On 6 September, in a landmark unanimous verdict, a five-judge bench of the Supreme Court partially struck down Section 377 of the Indian Penal Code to decriminalise sexual relations between consenting adults. The provision had long been a tool of oppression used against the Indian queer community and its decriminalisation marked a momentous recognition of basic human rights in the country. In 2009, a bench of the then chief justice of the Delhi High Court AP Shah and Justice S Muralidhar ruled that the provision violated the right to equality and right to life in the Constitution. Four years later, on a petition filed by an astrologer, Suresh Kumar Koushal, a division bench of the Supreme Court, presided over by the justices GS Singhvi and SJ Mukhopadhaya, overturned the high court’s verdict, upholding the constitutionality of Section 377.
The Supreme Court’s 2013 verdict was challenged in a review petition, which was dismissed, and multiple curative petitions remained pending for years, till the apex court began hearing the case, in July this year. The bench, comprising the chief justice of India, Dipak Misra and the judges AM Khanwilkar, DY Chandrachud, Rohinton Nariman and Indu Malhotra, heard several petitioners, intervenors and respondents in the case before pronouncing its verdict in a nearly 500-page judgment. Four judges wrote separate and concurring opinions—Misra wrote on behalf of himself and Khanwilkar—reading down Section 377 and expounding on the fundamental rights to equality, liberty and a life with dignity for the queer community. Each opinion acknowledged the historic discrimination suffered by the community and emphasised that majoritarian values cannot defeat constitutional morality. “Society cannot dictate the expression of sexuality between consenting adults,” Chandrachud writes. “That is a private affair. Constitutional morality will supersede any culture or tradition.”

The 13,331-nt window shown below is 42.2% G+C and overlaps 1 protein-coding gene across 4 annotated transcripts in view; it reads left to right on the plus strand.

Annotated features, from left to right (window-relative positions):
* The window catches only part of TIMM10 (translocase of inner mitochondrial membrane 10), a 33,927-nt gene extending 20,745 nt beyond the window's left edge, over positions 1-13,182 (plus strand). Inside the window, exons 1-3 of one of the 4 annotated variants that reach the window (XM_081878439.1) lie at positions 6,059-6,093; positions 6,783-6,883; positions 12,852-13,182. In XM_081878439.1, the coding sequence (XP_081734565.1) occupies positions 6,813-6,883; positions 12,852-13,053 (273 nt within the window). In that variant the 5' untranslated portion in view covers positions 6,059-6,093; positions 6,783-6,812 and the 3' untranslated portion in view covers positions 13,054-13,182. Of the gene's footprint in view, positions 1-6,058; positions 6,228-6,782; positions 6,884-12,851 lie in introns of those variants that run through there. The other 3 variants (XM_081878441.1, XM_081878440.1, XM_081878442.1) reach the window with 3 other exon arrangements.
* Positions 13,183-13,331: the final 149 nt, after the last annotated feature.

Among the lawyers heard by the court is the advocate Menaka Guruswamy, who argued on behalf of petitioners from the Indian Institute of Technology in Delhi. Guruswamy has been among the leading lawyers involved in the struggle to decriminalise Section 377 since before the 2013 verdict. In her arguments before the Supreme Court, she asked, “How strongly must we love, knowing we are unconvicted felons under Section 377?” She further argued that the court must not only read down Section 377, but ensure that the queer community in India is guaranteed its fundamental rights and liberties under the Constitution. In an interview with Arshu John, an assistant editor at The Caravan, Guruswamy discusses her journey in the case, the idea of “constitutional morality” as described in the judgment, and the doors that it has opened up for the Indian queer community. “I think now and forever,” she said, “to trigger the constitution using her soul, LGBT Indians would not hesitate before going to court.”